Army establishes LandWarNet University

ATLANTIC CITY, N.J. — The Army has pumped millions of dollars into the Army Signal Center this year to revamp the center’s communications curriculum so that soldiers get more education and training in operating more mobile IP networks, service officials said.

Lt. Gen. Steve Boutelle, the Army’s chief information officer, said the service earmarked $30 million during the past six months to update the training and structure at the Army Signal Center at Fort Gordon, Ga. The funding includes the establishment of the LandWarNet University to give soldiers education and training in operating more mobile IP networks. The 3rd Infantry Division in Iraq was the first to use the networks, which the Army is fielding servicewide.

Boutelle announced the creation of the university earlier this month at the Association of the U.S. Army’s annual conference in Washington, D.C. He and other service officials spoke more about it this week at the Milcom 2005 conference. LandWarNet is the Army’s name for its networks.

The university will teach and train soldiers to operate, manage and defend the Joint Network Node (JNN), the more mobile, IP-based communications system that provides voice, video and data on the battlefield, said Brig. Gen. Carroll Pollett, the new commanding general of the Army’s Network Enterprise Technology Command and 9th Army Signal Command located at Fort Huachuca, Ariz. He added that soldiers in Iraq are using JNN now. The university will also prepare the service to train soldiers to operate the Warfighter Information Network-Tactical, the Army’s future mobile communications system due later this decade, he said.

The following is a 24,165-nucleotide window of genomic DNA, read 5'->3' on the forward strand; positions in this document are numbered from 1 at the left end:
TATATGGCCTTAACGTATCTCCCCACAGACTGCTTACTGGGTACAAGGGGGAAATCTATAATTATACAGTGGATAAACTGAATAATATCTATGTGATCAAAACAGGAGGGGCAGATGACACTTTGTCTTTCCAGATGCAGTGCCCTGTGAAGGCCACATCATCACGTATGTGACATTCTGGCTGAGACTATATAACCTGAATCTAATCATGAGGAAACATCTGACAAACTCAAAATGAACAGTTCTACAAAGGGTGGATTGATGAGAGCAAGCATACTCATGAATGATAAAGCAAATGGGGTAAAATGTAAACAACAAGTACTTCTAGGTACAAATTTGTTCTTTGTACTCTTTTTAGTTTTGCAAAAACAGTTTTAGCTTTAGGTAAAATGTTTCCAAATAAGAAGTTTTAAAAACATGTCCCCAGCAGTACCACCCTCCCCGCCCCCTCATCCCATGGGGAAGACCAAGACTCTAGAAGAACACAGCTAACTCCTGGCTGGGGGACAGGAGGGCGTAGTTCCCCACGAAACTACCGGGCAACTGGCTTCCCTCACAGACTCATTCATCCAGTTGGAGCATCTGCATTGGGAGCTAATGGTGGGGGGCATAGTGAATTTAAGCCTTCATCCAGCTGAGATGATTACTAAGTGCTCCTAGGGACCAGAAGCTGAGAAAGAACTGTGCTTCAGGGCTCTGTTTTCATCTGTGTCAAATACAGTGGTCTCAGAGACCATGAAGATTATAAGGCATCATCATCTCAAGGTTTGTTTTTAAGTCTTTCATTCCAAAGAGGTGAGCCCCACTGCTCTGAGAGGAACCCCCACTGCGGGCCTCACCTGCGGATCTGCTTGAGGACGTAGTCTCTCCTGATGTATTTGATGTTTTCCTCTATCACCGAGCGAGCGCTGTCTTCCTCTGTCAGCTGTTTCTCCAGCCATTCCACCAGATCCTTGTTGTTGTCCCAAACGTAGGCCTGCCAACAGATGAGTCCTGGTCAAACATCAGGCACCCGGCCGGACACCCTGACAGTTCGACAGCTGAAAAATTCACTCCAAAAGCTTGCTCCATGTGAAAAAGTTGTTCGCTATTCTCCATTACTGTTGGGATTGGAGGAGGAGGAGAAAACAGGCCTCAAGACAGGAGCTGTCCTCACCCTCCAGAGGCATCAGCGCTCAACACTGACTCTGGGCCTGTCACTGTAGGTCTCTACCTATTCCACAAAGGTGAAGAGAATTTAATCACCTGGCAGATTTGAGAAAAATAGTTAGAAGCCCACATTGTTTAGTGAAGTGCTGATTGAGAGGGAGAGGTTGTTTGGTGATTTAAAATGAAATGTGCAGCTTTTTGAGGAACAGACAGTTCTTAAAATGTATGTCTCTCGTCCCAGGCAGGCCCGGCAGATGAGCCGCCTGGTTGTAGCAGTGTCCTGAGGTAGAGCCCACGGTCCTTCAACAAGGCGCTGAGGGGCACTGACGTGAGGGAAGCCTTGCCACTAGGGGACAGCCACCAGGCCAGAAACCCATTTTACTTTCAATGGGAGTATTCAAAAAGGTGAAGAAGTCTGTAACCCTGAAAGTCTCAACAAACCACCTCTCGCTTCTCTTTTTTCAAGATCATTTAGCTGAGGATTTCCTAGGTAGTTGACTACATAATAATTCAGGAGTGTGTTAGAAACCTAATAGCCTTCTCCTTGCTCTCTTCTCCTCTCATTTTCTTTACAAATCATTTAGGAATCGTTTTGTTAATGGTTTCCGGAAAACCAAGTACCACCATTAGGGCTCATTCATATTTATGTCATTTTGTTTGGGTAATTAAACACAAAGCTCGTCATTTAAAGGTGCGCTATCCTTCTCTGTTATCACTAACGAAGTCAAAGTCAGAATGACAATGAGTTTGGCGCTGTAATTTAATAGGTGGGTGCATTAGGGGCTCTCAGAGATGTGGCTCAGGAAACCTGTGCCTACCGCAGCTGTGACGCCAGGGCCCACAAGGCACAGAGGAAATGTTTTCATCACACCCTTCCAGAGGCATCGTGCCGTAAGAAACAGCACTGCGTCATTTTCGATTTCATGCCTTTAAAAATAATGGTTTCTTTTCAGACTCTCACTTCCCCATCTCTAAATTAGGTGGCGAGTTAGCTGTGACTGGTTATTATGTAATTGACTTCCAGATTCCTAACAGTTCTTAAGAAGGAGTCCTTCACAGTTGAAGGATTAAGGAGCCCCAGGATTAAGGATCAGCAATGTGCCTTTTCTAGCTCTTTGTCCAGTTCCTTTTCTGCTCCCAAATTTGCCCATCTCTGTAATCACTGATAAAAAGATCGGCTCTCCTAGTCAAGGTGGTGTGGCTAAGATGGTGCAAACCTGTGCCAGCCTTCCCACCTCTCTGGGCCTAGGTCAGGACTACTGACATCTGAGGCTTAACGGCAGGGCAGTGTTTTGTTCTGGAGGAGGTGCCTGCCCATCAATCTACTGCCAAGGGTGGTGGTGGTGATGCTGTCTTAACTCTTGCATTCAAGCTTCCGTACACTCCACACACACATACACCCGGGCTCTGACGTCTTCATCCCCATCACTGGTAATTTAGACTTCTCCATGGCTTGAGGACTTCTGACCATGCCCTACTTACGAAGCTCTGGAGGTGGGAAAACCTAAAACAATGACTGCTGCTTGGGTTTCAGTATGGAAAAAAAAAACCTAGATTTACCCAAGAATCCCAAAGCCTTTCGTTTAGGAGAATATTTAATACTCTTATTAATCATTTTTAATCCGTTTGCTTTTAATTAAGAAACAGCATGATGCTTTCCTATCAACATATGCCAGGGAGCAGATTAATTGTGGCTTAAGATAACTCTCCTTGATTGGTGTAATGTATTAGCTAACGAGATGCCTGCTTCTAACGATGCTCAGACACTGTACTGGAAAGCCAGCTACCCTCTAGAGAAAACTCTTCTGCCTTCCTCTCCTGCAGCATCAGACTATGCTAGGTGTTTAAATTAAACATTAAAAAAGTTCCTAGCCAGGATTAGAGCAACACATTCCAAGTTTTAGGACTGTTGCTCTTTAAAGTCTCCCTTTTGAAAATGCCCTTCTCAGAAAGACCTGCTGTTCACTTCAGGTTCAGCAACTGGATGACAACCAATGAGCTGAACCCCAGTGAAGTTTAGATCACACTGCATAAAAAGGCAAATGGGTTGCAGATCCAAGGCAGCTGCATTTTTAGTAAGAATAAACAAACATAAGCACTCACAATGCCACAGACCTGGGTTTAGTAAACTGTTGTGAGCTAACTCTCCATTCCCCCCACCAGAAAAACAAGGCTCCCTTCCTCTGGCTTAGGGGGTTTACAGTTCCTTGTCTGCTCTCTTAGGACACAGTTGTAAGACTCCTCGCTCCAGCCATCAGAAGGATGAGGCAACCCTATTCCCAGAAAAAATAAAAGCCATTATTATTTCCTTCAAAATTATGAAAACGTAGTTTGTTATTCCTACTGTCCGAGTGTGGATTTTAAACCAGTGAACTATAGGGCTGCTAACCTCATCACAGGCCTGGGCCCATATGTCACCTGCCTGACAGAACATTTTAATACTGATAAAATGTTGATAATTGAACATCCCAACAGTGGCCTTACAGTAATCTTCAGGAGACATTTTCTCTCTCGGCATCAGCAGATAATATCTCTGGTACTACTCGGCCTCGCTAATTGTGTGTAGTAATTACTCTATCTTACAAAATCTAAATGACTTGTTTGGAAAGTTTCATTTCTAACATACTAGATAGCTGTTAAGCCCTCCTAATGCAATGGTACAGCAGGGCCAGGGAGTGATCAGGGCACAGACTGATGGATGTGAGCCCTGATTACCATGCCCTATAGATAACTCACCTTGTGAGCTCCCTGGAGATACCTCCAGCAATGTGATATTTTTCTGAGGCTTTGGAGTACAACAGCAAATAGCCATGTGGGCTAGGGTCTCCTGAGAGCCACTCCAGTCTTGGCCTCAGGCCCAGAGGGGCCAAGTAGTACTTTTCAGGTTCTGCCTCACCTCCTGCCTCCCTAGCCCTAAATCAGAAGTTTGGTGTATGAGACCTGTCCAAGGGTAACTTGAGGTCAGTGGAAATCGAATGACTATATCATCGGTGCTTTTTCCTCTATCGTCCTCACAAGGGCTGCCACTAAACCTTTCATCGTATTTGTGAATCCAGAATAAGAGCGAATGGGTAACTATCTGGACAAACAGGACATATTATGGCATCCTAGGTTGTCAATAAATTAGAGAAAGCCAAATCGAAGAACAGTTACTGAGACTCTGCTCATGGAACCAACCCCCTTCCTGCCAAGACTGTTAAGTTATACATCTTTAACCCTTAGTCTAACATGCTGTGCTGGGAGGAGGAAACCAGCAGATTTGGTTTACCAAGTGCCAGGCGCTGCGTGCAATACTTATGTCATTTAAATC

Boutelle and Carroll said the Army is implementing a warfighting communications strategy of everything over IP. They said the LandWarNet University will provide education and training so soldiers understand the intricacies of operating IP networks.

Col. Ron Bouchard, deputy commander of the Army Signal Center, said the university will also educate and train soldiers in other communications skills, including network operations, which involve the operation, management and defense of networks. Soldiers will also learn to find and share data that comes under the military’s network-centric enterprise services program.

Boutelle said earlier this year that soldiers of the 3rd Infantry Division initially experienced problems operating JNN in Iraq. He said they needed more training to effectively operate the new network, and the new university appears to be a step toward addressing that shortfall.

The Army is phasing out Mobile Subscriber Equipment-Triservices Tactical terminals, the Cold War-era battlefield communications system used in Iraq and Afghanistan. The service discovered that the system was too heavy to keep up with fast-charging U.S. forces and did not provide the communications coverage they needed when they operated in deserts and mountains out-of-sight of one another.

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